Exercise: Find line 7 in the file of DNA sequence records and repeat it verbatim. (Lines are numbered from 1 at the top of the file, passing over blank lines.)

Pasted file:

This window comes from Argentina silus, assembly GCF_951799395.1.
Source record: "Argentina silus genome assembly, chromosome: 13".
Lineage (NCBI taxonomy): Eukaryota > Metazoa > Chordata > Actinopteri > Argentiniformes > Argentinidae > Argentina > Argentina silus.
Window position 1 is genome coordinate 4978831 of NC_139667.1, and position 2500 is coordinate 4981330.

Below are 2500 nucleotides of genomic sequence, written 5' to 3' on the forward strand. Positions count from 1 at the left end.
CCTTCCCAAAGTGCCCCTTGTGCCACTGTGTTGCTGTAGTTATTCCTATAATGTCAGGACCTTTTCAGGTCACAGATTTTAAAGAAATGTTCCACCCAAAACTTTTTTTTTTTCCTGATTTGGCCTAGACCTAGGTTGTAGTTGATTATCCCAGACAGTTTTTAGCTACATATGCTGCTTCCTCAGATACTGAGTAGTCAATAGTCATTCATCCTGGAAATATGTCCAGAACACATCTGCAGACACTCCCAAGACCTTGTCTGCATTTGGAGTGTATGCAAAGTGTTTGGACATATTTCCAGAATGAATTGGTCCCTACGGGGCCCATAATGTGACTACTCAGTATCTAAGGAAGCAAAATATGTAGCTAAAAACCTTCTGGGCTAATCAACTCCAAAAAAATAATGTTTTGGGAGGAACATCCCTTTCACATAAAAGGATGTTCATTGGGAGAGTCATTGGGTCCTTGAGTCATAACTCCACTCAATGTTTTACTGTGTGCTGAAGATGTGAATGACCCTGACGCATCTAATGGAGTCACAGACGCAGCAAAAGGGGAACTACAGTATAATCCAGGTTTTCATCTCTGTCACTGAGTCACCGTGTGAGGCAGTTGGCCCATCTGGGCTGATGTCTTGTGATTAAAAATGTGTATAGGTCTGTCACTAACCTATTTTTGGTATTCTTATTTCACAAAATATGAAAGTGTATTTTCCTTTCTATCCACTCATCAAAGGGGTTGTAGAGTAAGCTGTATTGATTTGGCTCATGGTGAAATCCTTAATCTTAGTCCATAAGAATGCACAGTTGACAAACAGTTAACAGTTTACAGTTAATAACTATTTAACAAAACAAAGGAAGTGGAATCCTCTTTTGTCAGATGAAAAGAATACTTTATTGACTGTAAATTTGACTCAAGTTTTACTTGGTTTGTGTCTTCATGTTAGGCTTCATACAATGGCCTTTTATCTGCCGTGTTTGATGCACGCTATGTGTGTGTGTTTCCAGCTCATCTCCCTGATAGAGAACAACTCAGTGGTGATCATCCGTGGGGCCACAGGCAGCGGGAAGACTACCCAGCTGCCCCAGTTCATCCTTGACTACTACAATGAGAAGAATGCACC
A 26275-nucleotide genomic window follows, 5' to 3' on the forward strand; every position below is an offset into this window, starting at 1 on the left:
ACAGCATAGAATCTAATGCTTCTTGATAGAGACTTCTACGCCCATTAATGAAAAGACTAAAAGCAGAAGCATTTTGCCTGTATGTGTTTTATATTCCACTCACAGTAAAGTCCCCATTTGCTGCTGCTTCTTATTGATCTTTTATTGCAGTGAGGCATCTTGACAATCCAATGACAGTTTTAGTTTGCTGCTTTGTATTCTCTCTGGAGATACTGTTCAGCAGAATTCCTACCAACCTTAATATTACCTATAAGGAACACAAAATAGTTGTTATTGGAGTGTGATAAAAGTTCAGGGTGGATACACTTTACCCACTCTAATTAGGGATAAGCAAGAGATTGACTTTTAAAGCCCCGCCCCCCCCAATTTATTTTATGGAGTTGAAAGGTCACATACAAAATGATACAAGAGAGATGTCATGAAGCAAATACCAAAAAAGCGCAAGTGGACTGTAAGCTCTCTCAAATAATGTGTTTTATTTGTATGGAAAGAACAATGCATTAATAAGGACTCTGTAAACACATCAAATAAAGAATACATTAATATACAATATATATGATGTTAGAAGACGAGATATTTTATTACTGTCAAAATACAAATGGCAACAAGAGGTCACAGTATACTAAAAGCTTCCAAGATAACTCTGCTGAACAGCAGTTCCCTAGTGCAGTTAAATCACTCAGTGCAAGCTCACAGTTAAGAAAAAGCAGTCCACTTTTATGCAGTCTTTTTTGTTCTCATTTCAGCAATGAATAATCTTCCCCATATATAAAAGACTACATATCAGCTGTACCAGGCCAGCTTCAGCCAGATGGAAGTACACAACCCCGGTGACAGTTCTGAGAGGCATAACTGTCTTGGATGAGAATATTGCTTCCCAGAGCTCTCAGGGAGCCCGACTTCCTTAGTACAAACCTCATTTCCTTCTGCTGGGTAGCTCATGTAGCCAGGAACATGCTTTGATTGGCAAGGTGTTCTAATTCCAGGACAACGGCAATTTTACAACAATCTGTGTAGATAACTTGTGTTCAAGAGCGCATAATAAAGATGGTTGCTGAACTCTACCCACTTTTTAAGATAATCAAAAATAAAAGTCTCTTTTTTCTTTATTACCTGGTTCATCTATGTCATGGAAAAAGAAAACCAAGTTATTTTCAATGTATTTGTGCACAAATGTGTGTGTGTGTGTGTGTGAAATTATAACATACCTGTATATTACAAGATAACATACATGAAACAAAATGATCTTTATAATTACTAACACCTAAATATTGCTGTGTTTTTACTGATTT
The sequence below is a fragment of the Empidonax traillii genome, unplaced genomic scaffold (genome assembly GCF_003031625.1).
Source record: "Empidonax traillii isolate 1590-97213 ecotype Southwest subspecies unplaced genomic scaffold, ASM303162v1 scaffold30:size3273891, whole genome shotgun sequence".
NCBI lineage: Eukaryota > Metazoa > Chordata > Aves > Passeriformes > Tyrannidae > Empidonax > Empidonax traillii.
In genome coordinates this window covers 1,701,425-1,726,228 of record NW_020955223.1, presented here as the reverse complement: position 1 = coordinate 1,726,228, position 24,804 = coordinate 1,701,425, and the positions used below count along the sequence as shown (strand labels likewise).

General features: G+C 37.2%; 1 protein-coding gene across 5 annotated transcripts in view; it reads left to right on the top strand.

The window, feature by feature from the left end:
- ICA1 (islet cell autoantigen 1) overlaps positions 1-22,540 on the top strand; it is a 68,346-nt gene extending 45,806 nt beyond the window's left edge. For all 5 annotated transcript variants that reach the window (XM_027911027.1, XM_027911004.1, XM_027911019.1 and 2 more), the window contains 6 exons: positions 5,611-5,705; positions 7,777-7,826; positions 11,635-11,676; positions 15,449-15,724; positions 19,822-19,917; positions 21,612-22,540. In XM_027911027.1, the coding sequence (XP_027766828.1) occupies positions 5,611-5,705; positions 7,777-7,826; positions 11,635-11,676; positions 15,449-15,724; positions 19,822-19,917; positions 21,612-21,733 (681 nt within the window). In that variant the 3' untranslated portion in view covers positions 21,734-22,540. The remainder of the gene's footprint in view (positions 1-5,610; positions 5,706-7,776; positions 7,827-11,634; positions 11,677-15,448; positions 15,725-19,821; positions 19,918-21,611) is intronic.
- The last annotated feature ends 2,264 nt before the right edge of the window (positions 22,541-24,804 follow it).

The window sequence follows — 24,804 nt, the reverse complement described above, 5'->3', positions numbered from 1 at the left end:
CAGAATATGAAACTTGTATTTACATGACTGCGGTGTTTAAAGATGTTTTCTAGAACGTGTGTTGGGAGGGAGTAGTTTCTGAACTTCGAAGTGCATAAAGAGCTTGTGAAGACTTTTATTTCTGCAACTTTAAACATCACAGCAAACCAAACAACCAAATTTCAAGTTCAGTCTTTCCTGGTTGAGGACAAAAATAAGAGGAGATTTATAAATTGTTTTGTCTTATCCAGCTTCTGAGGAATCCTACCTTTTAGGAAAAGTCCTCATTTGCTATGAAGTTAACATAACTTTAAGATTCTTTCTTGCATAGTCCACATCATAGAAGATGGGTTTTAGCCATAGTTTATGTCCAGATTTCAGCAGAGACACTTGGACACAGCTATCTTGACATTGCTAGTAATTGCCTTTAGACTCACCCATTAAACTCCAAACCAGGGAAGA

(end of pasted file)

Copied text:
A 26275-nucleotide genomic window follows, 5' to 3' on the forward strand; every position below is an offset into this window, starting at 1 on the left: